Questions also linger about the freedom of small boats to transport migrants in batches to reach the “boats of death,” as well as the lack of suspicion of the network’s activities on land, at least during the collection and transportation of migrants in the truck. This calls for the need to investigate and expand the investigation into the capabilities of traffickers, and their cover while they commit violations, whether on land or at sea.

Based on the above, there is a growing urgent need to take serious steps in both the short and long term to eliminate the sources of illegal migration from the northern shores of Lebanon through:

  • A speedy trial and serious penalties for those involved in organizing the “boat of death” trips and their civilian, military and security collaborators, and the recovery of the money earned from the families of the victims and survivors.
  • Activating the work of the agencies and committees concerned with determining the fate of the missing on the boat of death trips.
  • Concentrating control and monitoring devices at known illegal migration points, and in general activating them along the Lebanese coast.
  • Studying the conditions of the families of the victims and survivors, assisting them in establishing small projects, or linking them to job opportunities that guarantee them a minimum living standard in light of this crisis.
  • Intensifying initiatives, programs and projects targeting the most disadvantaged segments in Akkar, Tripoli and refugee communities.
  • Improving the living conditions in the Palestinian camps, and not excluding them from the state’s circle of interest, through the restoration of the camps’ infrastructure and superstructures. The process of rebuilding the camp that UNRWA began as a result of the repercussions of the 2007 battles between the Lebanese army and extremists which erupted in and destroyed the Nahr al-Bared camp, as well as causing the displacement of 27,000 of its residents, must be completed.
  • Reducing the policy of social isolation resulting from a security plan that prevents the Nahr al-Bared camp from interacting with its surroundings by strengthening the security presence inside the camps, as is the case outside them.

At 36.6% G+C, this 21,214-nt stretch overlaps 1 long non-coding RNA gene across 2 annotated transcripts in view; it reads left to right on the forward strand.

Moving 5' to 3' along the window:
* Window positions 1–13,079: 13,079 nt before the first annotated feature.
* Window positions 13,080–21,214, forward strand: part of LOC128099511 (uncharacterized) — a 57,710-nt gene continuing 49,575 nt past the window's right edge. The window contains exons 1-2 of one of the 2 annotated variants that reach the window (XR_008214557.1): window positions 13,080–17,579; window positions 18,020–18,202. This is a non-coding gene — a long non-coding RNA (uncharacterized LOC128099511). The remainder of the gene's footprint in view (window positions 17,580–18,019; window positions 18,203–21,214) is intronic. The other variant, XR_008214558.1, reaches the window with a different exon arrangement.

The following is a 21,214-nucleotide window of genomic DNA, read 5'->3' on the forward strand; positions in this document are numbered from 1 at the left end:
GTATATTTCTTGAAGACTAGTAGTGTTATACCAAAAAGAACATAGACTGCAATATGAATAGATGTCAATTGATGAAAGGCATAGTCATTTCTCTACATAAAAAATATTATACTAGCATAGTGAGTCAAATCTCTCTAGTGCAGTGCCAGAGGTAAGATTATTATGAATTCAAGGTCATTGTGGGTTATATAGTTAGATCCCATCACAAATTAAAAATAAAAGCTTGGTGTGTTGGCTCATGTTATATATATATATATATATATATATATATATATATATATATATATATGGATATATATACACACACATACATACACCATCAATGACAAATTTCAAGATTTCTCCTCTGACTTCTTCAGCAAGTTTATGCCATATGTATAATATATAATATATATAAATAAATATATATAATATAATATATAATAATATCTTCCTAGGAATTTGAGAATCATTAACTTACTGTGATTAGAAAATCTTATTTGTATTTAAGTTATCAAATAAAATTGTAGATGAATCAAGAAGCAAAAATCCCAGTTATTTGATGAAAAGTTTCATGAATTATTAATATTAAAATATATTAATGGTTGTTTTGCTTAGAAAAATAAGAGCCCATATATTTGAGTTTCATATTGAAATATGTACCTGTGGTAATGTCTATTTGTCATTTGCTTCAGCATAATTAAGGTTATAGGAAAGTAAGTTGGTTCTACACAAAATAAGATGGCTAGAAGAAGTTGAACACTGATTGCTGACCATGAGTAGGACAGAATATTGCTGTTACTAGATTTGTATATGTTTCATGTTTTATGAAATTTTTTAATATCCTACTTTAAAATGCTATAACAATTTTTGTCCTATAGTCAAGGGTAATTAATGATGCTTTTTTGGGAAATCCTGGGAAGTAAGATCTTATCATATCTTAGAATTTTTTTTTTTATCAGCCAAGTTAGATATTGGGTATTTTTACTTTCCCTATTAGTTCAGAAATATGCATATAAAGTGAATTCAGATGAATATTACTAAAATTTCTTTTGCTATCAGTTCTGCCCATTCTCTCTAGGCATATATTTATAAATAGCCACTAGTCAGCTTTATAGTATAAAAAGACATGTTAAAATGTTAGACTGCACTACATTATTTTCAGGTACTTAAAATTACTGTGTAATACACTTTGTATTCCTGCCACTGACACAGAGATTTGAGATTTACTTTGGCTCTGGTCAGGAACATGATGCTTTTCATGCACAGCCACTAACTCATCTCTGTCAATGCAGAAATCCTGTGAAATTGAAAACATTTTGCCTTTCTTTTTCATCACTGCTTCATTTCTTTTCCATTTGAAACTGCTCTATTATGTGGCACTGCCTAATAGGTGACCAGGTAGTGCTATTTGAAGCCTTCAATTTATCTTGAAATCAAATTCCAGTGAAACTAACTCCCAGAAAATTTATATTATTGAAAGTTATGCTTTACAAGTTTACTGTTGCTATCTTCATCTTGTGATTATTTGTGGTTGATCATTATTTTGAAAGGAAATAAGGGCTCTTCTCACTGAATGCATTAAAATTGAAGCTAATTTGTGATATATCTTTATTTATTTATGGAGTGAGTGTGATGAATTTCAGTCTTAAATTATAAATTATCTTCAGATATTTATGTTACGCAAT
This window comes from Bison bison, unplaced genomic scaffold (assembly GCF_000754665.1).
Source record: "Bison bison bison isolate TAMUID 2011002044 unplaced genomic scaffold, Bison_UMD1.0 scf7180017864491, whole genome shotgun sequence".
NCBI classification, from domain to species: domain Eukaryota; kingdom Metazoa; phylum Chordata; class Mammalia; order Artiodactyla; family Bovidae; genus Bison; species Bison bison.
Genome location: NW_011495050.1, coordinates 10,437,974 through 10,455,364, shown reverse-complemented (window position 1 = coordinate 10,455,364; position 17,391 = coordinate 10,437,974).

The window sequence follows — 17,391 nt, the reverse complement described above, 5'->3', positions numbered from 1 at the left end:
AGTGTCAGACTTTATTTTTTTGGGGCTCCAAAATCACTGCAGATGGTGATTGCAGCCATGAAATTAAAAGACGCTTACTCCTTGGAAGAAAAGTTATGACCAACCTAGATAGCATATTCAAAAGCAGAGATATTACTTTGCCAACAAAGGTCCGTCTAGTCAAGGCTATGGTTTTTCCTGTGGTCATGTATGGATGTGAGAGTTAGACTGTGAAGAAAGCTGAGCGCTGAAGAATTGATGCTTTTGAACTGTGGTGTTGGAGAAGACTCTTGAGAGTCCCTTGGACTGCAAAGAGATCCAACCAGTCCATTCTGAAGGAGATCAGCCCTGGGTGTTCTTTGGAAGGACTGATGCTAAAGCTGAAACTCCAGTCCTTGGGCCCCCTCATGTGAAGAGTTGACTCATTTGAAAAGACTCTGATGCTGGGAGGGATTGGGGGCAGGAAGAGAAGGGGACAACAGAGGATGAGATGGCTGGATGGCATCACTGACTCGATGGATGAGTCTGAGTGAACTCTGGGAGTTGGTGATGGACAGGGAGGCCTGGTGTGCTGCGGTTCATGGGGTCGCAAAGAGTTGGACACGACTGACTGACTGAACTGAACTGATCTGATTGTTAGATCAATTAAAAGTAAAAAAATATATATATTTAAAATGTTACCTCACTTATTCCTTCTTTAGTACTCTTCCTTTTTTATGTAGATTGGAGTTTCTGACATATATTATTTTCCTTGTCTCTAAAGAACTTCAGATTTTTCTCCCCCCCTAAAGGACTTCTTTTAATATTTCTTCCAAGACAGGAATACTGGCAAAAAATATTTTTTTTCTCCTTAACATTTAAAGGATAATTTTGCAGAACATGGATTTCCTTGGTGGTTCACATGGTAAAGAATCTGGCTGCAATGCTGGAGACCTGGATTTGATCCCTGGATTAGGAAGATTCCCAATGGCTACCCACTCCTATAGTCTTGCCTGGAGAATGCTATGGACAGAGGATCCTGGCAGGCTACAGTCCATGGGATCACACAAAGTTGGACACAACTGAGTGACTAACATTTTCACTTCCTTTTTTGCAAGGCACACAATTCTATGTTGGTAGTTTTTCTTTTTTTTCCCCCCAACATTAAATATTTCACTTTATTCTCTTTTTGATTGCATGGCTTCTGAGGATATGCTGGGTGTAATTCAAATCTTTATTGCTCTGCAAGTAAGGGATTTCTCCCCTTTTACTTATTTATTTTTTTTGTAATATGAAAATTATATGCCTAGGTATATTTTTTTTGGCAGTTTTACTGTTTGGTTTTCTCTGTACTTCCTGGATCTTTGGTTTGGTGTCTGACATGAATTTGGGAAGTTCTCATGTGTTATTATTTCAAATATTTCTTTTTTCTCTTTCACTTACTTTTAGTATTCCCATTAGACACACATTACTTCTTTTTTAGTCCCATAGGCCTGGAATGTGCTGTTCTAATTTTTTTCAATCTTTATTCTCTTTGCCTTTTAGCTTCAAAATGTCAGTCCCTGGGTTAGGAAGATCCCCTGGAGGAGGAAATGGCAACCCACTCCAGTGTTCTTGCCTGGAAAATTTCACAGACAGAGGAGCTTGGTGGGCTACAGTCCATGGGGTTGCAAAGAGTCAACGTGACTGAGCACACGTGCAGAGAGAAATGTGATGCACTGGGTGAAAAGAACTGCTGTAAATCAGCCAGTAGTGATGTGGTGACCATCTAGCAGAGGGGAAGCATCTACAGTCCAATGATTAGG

• Strengthening initiatives and inclusive spaces of convergence between Syrian and Lebanese refugees and the Lebanese host community, thus alleviating the impact of refugee and social stigma.
  • Raising awareness and helping to overcome the concerns surrounding women’s education and work in conservative rural communities within Akkar, as well as in some neighborhoods of Tripoli and refugee families. Women constitute more than half of society, and their involvement in the labor market contributes to containing the living crisis that is crushing Lebanese and refugees.

Not to be confused with condemnations that spare the perpetrator and instead hold the victims responsible, the phenomenon of “boats of death” sums up the state of despair that a large segment of the Lebanese and refugees have reached, the marginalized who are completely bereft of the minimum necessities of life. The world has closed in on them and they have no other hope to build a future or a decent life than this dangerous flight.

After all, these “victims” did not choose to be refugees or get on the “boast of death.” And if they survive, they return leaving behind loved ones who were swallowed by the sea, and will carry for life psychological burdens and images of broken dreams. Moreover, they are haunted by the question that many will ask: “Were you compelled?” And some would say: “We will try again. What else is there for us to lose?”

(This report was prepared by Judy Al-Asmar, Bashir Mustafa, Basil Abdel-Al and Dani Al-Qasim).